I have a 24mm Panoptic by TeleVue. And it does indeed have a 68-degree FOV. But I also have a 24mm Baader Hyperion, which also have a 68-degree FOV. To be perfectly honest here, the TV cost me $300 - as it's listed at $400 and is on "perpetual-sale" at $300. Is it worth $161.00 more than the image available through the Hyperion? Absolutely not. And this is why those of us who have the opportunity to try/buy both TV's and Baader or ES never bother with TeleVue again. Don't misunderstand me please, I firmly admit that TeleVue EP's are the "gold-standard" and have world-class excellent optics. But I personally am one of the people who won't be buying any more of them.

That's my 2 pennies.

Clear & Dark Skies,

Dave

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If this will be your first time using an EP with a wide field, you may be in for a bit of a shock. I, too, had started out with Orion Sirius Plossl's before I got the wider-field bug. With the Sirius (and other Plossl EP's) I was accustomed to getting my eye right up to the glass almost. Had to clean off the occasional eyelash and a bit of skin oil. Then I tried a 68-degree EP. What I found was that I couldn't take in the entire FOV at once with many of them. It was, as has been remarked by many, like looking out a porthole-window on a spaceship. I needed to distance my eye from the lens and look around the FOV. Took me a bit to become used to this.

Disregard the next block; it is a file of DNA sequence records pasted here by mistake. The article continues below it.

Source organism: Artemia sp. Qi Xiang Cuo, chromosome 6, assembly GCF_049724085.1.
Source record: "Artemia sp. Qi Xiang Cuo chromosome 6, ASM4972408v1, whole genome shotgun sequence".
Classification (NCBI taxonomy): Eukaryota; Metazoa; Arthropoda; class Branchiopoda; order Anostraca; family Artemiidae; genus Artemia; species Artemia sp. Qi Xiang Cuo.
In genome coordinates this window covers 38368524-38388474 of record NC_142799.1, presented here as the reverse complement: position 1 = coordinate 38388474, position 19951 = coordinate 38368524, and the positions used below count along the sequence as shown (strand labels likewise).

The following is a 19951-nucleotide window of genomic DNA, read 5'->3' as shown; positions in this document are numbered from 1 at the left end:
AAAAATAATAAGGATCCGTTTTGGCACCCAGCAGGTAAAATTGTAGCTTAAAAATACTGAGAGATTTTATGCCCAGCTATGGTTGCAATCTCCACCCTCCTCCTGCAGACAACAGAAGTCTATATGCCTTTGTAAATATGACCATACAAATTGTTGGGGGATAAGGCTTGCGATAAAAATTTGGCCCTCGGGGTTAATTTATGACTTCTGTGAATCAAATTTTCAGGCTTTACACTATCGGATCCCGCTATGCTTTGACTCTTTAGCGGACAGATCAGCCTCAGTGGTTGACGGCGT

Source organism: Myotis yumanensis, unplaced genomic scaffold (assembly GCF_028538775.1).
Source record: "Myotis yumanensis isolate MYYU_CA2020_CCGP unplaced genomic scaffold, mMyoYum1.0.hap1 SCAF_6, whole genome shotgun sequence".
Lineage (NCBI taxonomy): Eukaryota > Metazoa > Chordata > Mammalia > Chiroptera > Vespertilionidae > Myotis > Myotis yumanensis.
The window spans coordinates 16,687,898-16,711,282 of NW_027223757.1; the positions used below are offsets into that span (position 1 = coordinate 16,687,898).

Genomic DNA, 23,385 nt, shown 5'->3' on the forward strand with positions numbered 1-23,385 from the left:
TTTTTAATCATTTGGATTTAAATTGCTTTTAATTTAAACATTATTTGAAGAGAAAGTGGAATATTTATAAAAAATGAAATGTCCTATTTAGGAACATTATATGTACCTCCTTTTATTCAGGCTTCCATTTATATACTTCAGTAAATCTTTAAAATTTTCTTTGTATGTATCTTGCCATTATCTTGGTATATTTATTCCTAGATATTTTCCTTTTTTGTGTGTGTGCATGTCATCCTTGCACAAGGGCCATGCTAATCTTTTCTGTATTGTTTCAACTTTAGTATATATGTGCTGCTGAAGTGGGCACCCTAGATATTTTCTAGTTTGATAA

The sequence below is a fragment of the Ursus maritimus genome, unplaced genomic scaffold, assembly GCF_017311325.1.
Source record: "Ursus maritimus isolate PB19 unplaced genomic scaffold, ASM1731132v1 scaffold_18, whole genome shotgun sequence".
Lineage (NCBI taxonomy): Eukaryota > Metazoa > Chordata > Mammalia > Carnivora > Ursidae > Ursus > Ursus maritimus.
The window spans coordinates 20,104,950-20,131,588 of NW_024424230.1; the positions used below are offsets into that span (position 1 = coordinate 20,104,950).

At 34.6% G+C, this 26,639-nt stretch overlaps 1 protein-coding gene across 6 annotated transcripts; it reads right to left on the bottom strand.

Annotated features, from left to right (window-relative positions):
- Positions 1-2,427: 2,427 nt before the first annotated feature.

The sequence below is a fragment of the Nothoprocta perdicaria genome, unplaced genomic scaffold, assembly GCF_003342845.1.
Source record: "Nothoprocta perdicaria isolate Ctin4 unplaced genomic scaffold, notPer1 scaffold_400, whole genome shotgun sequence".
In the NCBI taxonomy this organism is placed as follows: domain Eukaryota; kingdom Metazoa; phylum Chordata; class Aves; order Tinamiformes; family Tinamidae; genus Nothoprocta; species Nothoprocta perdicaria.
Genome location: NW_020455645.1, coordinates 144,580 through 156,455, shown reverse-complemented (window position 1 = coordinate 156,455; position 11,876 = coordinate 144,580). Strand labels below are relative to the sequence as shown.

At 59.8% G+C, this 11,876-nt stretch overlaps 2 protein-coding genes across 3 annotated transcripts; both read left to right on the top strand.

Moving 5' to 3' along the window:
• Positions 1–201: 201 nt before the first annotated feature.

I still have several Plossl EP's, including a TV or two. But they get little use. I sold the rest. I was pleased to find out that astronomical equipment maintains a high value on the used-markets.

Clear & Dark Skies,

Dave

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Dave,